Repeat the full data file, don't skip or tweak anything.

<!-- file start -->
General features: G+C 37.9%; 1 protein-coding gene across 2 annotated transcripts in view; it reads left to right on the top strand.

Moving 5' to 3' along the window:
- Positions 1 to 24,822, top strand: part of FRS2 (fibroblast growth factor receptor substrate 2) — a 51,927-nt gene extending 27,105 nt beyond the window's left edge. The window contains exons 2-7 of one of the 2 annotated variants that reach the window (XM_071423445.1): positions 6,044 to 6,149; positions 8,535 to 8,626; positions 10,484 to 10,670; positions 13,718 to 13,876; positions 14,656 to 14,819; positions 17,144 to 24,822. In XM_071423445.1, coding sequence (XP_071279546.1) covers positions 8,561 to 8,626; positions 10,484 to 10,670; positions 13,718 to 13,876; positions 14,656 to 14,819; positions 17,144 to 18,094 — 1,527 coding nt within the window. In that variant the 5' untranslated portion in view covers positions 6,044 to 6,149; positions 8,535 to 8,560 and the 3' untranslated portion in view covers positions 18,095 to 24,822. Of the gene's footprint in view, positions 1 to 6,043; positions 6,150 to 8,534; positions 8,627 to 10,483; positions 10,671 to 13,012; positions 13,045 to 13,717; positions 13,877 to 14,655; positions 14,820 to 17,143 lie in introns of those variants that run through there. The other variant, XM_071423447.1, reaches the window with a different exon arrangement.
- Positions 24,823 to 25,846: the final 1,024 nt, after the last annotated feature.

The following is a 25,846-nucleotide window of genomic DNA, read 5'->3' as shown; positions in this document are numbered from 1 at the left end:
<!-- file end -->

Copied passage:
General features: G+C 37.9%; 1 protein-coding gene across 2 annotated transcripts in view; it reads left to right on the top strand.

Moving 5' to 3' along the window:
- Positions 1 to 24,822, top strand: part of FRS2 (fibroblast growth factor receptor substrate 2) — a 51,927-nt gene extending 27,105 nt beyond the window's left edge. The window contains exons 2-7 of one of the 2 annotated variants that reach the window (XM_071423445.1): positions 6,044 to 6,149; positions 8,535 to 8,626; positions 10,484 to 10,670; positions 13,718 to 13,876; positions 14,656 to 14,819; positions 17,144 to 24,822. In XM_071423445.1, coding sequence (XP_071279546.1) covers positions 8,561 to 8,626; positions 10,484 to 10,670; positions 13,718 to 13,876; positions 14,656 to 14,819; positions 17,144 to 18,094 — 1,527 coding nt within the window. In that variant the 5' untranslated portion in view covers positions 6,044 to 6,149; positions 8,535 to 8,560 and the 3' untranslated portion in view covers positions 18,095 to 24,822. Of the gene's footprint in view, positions 1 to 6,043; positions 6,150 to 8,534; positions 8,627 to 10,483; positions 10,671 to 13,012; positions 13,045 to 13,717; positions 13,877 to 14,655; positions 14,820 to 17,143 lie in introns of those variants that run through there. The other variant, XM_071423447.1, reaches the window with a different exon arrangement.
- Positions 24,823 to 25,846: the final 1,024 nt, after the last annotated feature.

The following is a 25,846-nucleotide window of genomic DNA, read 5'->3' as shown; positions in this document are numbered from 1 at the left end: